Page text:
Although the Google Book Settlement has been rejected by the court, one reason the parties were even able to reach an agreement was by avoiding the question of whether Google’s scanning of copyrighted books was a violation of fair use. The issue came up late last year when the Authors Guild led a group of copyright holders in filing a lawsuit against HathiTrust contending that its scanning program in which Google has converted millions of books into digital files stored by the Trust was copyright infringement. Now the Guild is placing the question of fair use front and center in a motion filed February 28 that asks the judge hearing the case to issue a “partial judgment on the pleadings,” and rule that the unauthorized digitization is in fact not protected by fair use.

According to the Guild, they are filing the motion because the group of university libraries and the HathiTrust “not only concede that they have engaged in the mass book digitization project at issue, but admit to acts that Congress has expressly prohibited under Section 108 of the Copyright Act.” The motion asks Judge Baer to order that the “Defendants’ admitted systematic reproduction, distribution, and use of millions of copyright-protected books are not shielded by the First Amendment, the fair use defense, or any other provision of the Copyright Act.”

In the filing, the Guild attorneys assert that Section 108 of the Copyright Act permits libraries and archives to reproduce copyright-protected literary works for two limited purposes: to maintain a library’s existing collection and to fulfill the requests of readers and researchers using a library or, through interlibrary loan arrangements, to fulfill the requests of researchers using other libraries. But, according to the motion, the “Defendants admit to a mass book digitization program and ‘orphan works’ project that violate nearly every restriction imposed by Section 108.” After giving a number of examples where the Guild says the HathiTurst and its partners either “admit” violations of Section 108 (“Where Section 108 permits a library to create at most, and under limited circumstances, three duplicates of a work, Defendants admit to routinely making five (actually ten, as shown below) or “threaten” to violate the section (“where Section 108 authorizes a library to make uses of “orphan works” during the last twenty years of their copyright term, Defendants threaten to begin exploiting purported orphan works decades before they are permitted to do so,” the motion states that “given Defendants’ admitted conduct, there is no reason for the parties to engage in extensive discovery regarding the defenses they assert. Plaintiffs respectfully urge the Court to hold that Defendants’ mass book digitization and orphan works projects are not protected by any defense recognized by copyright law.”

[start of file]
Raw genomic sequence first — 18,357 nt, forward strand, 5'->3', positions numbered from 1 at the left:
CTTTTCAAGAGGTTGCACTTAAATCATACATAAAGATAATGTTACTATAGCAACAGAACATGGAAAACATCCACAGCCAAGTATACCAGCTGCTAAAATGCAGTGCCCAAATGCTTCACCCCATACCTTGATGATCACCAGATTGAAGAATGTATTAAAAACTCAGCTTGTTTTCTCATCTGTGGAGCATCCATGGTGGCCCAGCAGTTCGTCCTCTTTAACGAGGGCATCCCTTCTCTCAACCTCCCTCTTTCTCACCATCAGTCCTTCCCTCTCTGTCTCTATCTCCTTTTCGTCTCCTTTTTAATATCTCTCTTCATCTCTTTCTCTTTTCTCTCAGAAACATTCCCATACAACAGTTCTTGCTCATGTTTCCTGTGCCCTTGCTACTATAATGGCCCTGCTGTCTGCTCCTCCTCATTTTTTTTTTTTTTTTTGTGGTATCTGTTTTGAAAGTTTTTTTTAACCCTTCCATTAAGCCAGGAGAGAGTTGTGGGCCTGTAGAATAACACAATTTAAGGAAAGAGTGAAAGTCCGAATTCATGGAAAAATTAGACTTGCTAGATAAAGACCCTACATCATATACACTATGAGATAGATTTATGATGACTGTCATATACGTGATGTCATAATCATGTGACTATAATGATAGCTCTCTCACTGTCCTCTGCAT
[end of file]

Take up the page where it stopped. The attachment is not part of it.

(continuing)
If Judge Baer decided to rule on the motion he will make a decision based on the Guild's original complaint and the HathiTrust's answer. Even if he grants the motion, other parts of the case will move forward. The HathiTrust has about three weeks to reply to the Guild.